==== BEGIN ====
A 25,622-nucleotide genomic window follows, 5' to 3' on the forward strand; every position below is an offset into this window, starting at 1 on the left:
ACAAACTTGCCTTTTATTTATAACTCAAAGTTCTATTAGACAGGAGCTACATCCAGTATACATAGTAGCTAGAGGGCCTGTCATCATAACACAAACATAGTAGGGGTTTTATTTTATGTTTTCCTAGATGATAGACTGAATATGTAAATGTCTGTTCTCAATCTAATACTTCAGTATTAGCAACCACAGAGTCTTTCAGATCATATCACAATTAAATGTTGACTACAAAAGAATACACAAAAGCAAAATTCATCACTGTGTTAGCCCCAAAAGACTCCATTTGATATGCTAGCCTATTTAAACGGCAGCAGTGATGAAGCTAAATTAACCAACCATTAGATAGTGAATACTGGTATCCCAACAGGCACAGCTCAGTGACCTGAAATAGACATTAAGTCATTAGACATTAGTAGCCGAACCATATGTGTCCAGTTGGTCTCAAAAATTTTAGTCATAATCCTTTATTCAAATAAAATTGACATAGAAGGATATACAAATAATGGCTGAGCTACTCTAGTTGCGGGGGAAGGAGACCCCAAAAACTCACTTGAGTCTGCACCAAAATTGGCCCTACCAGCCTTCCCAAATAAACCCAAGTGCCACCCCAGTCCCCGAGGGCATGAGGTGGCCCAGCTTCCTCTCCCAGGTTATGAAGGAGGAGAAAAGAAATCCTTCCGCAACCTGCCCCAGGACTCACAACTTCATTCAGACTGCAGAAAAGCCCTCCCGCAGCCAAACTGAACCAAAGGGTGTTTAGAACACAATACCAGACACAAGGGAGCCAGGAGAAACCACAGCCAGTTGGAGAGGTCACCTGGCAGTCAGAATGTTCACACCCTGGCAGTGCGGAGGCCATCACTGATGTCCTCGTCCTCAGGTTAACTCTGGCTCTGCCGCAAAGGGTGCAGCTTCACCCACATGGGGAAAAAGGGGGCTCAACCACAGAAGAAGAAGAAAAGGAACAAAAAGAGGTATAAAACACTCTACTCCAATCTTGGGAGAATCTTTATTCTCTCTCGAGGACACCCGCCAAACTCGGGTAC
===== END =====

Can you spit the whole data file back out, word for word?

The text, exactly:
A 25,622-nucleotide genomic window follows, 5' to 3' on the forward strand; every position below is an offset into this window, starting at 1 on the left:
ACAAACTTGCCTTTTATTTATAACTCAAAGTTCTATTAGACAGGAGCTACATCCAGTATACATAGTAGCTAGAGGGCCTGTCATCATAACACAAACATAGTAGGGGTTTTATTTTATGTTTTCCTAGATGATAGACTGAATATGTAAATGTCTGTTCTCAATCTAATACTTCAGTATTAGCAACCACAGAGTCTTTCAGATCATATCACAATTAAATGTTGACTACAAAAGAATACACAAAAGCAAAATTCATCACTGTGTTAGCCCCAAAAGACTCCATTTGATATGCTAGCCTATTTAAACGGCAGCAGTGATGAAGCTAAATTAACCAACCATTAGATAGTGAATACTGGTATCCCAACAGGCACAGCTCAGTGACCTGAAATAGACATTAAGTCATTAGACATTAGTAGCCGAACCATATGTGTCCAGTTGGTCTCAAAAATTTTAGTCATAATCCTTTATTCAAATAAAATTGACATAGAAGGATATACAAATAATGGCTGAGCTACTCTAGTTGCGGGGGAAGGAGACCCCAAAAACTCACTTGAGTCTGCACCAAAATTGGCCCTACCAGCCTTCCCAAATAAACCCAAGTGCCACCCCAGTCCCCGAGGGCATGAGGTGGCCCAGCTTCCTCTCCCAGGTTATGAAGGAGGAGAAAAGAAATCCTTCCGCAACCTGCCCCAGGACTCACAACTTCATTCAGACTGCAGAAAAGCCCTCCCGCAGCCAAACTGAACCAAAGGGTGTTTAGAACACAATACCAGACACAAGGGAGCCAGGAGAAACCACAGCCAGTTGGAGAGGTCACCTGGCAGTCAGAATGTTCACACCCTGGCAGTGCGGAGGCCATCACTGATGTCCTCGTCCTCAGGTTAACTCTGGCTCTGCCGCAAAGGGTGCAGCTTCACCCACATGGGGAAAAAGGGGGCTCAACCACAGAAGAAGAAGAAAAGGAACAAAAAGAGGTATAAAACACTCTACTCCAATCTTGGGAGAATCTTTATTCTCTCTCGAGGACACCCGCCAAACTCGGGTAC